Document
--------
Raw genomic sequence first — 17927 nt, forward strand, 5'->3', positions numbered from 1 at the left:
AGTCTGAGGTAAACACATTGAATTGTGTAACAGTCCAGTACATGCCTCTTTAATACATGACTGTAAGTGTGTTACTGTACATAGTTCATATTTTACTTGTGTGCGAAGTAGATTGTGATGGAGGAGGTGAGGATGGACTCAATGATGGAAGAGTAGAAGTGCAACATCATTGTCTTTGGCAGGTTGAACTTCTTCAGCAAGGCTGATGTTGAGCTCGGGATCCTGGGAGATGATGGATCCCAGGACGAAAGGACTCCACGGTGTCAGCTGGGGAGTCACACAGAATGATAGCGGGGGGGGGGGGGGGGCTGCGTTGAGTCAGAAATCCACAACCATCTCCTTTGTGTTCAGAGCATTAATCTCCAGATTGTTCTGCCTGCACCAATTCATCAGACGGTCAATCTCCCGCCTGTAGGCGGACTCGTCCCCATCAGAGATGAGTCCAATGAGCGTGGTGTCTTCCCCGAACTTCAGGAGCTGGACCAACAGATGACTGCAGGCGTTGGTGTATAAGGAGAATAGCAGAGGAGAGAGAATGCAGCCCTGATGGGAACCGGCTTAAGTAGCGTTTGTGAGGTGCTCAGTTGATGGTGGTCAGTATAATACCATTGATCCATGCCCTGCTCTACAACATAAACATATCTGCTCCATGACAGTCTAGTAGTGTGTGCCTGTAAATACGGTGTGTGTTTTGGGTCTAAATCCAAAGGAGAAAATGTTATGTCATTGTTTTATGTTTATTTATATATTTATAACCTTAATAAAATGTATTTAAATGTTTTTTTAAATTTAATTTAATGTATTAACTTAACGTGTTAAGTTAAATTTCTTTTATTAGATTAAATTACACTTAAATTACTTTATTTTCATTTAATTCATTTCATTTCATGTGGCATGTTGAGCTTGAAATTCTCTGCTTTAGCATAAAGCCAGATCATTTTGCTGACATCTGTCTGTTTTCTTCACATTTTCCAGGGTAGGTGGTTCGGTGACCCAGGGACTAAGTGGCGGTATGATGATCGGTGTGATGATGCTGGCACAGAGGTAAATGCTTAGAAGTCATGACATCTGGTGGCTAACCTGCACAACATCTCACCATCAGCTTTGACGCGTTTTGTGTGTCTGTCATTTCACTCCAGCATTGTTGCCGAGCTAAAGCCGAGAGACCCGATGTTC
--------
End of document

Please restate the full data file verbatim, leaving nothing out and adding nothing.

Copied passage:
Raw genomic sequence first — 17927 nt, forward strand, 5'->3', positions numbered from 1 at the left:
AGTCTGAGGTAAACACATTGAATTGTGTAACAGTCCAGTACATGCCTCTTTAATACATGACTGTAAGTGTGTTACTGTACATAGTTCATATTTTACTTGTGTGCGAAGTAGATTGTGATGGAGGAGGTGAGGATGGACTCAATGATGGAAGAGTAGAAGTGCAACATCATTGTCTTTGGCAGGTTGAACTTCTTCAGCAAGGCTGATGTTGAGCTCGGGATCCTGGGAGATGATGGATCCCAGGACGAAAGGACTCCACGGTGTCAGCTGGGGAGTCACACAGAATGATAGCGGGGGGGGGGGGGGGGCTGCGTTGAGTCAGAAATCCACAACCATCTCCTTTGTGTTCAGAGCATTAATCTCCAGATTGTTCTGCCTGCACCAATTCATCAGACGGTCAATCTCCCGCCTGTAGGCGGACTCGTCCCCATCAGAGATGAGTCCAATGAGCGTGGTGTCTTCCCCGAACTTCAGGAGCTGGACCAACAGATGACTGCAGGCGTTGGTGTATAAGGAGAATAGCAGAGGAGAGAGAATGCAGCCCTGATGGGAACCGGCTTAAGTAGCGTTTGTGAGGTGCTCAGTTGATGGTGGTCAGTATAATACCATTGATCCATGCCCTGCTCTACAACATAAACATATCTGCTCCATGACAGTCTAGTAGTGTGTGCCTGTAAATACGGTGTGTGTTTTGGGTCTAAATCCAAAGGAGAAAATGTTATGTCATTGTTTTATGTTTATTTATATATTTATAACCTTAATAAAATGTATTTAAATGTTTTTTTAAATTTAATTTAATGTATTAACTTAACGTGTTAAGTTAAATTTCTTTTATTAGATTAAATTACACTTAAATTACTTTATTTTCATTTAATTCATTTCATTTCATGTGGCATGTTGAGCTTGAAATTCTCTGCTTTAGCATAAAGCCAGATCATTTTGCTGACATCTGTCTGTTTTCTTCACATTTTCCAGGGTAGGTGGTTCGGTGACCCAGGGACTAAGTGGCGGTATGATGATCGGTGTGATGATGCTGGCACAGAGGTAAATGCTTAGAAGTCATGACATCTGGTGGCTAACCTGCACAACATCTCACCATCAGCTTTGACGCGTTTTGTGTGTCTGTCATTTCACTCCAGCATTGTTGCCGAGCTAAAGCCGAGAGACCCGATGTTC